For the first time in 60 years, female priests outnumber male ones in Church of Sweden
The Church of Sweden has more female than male priests for the first time, according to numbers released this month, a sign of huge strides for gender equality since women were first allowed to be ordained in 1960.
The Lutheran institution, which was the official Swedish state church until 2000, now counts 1,533 women serving as priests and 1,527 men. Its archbishop and several bishops are also women.
“It’s a mirror of the society, in a way,” the Rev. Elisabeth Oberg Hansen said after giving a sermon in a small church in Stockholm. “It’s as it should be.” Oberg Hansen became a priest more than 30 years ago, and she clearly recalls the discrimination she faced when the first parish she was assigned to didn’t accept her.
But times have changed. The European Institute for Gender Equality last year ranked Sweden at the top of its annual equality index, giving the country a score of 83.6 compared to an average of 67.4 for the European Union as a whole.
“It’s a good thing, but I don’t think so much about it nowadays,” Oberg Hansen said of the gender issue in her work.
Sweden’s path towards gender parity is shared across Scandinavia, with roughly equal numbers of men and women serving in the clergy ranks of the Church of Denmark and women well-represented in the priesthood of the Church of Norway.
Church of Sweden Bishop Eva Brunne, who retired after a decade leading the Stockholm diocese, helped push for the acceptance of women but stressed she does not think the priesthood should become an overwhelmingly female profession.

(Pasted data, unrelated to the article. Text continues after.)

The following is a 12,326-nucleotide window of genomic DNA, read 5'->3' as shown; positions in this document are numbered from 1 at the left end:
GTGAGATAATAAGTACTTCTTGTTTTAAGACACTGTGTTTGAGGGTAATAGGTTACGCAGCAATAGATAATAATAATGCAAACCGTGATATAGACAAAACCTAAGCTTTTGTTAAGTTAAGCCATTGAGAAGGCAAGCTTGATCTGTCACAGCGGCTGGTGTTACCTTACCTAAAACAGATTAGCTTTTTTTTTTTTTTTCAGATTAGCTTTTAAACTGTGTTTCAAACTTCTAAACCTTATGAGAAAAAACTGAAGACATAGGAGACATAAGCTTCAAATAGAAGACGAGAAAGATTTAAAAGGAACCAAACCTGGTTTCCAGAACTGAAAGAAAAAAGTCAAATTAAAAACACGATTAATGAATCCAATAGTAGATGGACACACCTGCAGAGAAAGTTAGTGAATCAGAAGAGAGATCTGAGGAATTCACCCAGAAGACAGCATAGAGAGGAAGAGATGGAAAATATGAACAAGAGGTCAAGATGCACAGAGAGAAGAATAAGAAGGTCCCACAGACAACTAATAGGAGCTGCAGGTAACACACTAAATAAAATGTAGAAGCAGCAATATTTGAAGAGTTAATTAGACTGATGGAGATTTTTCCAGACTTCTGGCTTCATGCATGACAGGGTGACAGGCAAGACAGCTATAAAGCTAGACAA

“I’ve been asked during my 10 years as a bishop, ‘Where are all the men?’ and all I can say is ‘I don’t know. I don’t know,’” Brunne said in a telephone interview.
“It’s the same thing if you look at universities in Sweden — more women than men. That means more female lawyers, female doctors, etcetera.” Sweden’s church has some 5.8 million members, representing some 57.7% of the country’s population. But many pews are empty these days, and are more likely to be occupied by women as well.
“I do think it is something we should take as a warning, always, when we see that there is an imbalance,” the Rev. Cristina Grenholm, the head of theology for the Church of Sweden, said, calling the gender imbalance among worshippers “striking.” “I do think that men have something to discover in the church,” Grenholm said.
Anna Inghammer, 42, a mother of three studying theology and a candidate for the priesthood, said the balance of men and women in the church made sense to her, but she thinks more work is needed to bring equality in other areas.
“Jesus, in his time, was standing up for justice for people of all classes and all genders, so I think it’s time for women to even more take a step forward,” Inghammer said.
“Of course, representation is good, representation of women, but also ethnicity and class...and that’s also something that we need to work on that,” she said. “The church is for everyone.”
(This story has been published from a wire agency feed without modifications to the text. Only the headline has been changed.)